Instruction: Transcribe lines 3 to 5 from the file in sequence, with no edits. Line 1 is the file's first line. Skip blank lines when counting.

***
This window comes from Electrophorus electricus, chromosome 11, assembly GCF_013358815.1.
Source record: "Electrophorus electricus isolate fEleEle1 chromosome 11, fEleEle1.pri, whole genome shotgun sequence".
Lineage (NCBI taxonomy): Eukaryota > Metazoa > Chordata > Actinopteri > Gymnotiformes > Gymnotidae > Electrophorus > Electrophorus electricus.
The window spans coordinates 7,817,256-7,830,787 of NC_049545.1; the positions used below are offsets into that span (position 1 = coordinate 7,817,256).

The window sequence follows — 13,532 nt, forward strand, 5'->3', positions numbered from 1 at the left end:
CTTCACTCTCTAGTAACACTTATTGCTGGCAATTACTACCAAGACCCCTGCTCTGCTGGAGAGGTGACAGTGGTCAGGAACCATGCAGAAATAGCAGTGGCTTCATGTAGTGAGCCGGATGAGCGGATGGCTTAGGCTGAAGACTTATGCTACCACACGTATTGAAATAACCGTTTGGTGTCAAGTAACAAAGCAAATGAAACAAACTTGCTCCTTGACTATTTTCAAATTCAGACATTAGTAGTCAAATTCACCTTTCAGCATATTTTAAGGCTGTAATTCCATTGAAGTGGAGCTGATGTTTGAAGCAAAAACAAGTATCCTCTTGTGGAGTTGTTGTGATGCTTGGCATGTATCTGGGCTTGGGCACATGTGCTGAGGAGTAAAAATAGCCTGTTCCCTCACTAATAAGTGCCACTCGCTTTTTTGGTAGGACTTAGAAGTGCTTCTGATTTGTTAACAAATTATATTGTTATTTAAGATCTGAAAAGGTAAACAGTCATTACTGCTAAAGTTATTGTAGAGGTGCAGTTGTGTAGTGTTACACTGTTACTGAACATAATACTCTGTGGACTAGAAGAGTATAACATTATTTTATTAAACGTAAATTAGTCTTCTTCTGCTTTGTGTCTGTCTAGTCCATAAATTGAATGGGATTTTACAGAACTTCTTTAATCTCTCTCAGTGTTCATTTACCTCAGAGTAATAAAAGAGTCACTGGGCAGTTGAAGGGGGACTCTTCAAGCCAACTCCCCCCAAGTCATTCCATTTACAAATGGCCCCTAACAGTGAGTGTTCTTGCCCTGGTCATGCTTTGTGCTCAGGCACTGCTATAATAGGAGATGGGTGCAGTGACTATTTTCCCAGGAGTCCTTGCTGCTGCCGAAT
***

Lineage (NCBI taxonomy): Eukaryota > Metazoa > Chordata > Actinopteri > Gymnotiformes > Gymnotidae > Electrophorus > Electrophorus electricus.
The window spans coordinates 7,817,256-7,830,787 of NC_049545.1; the positions used below are offsets into that span (position 1 = coordinate 7,817,256).

The window sequence follows — 13,532 nt, forward strand, 5'->3', positions numbered from 1 at the left end: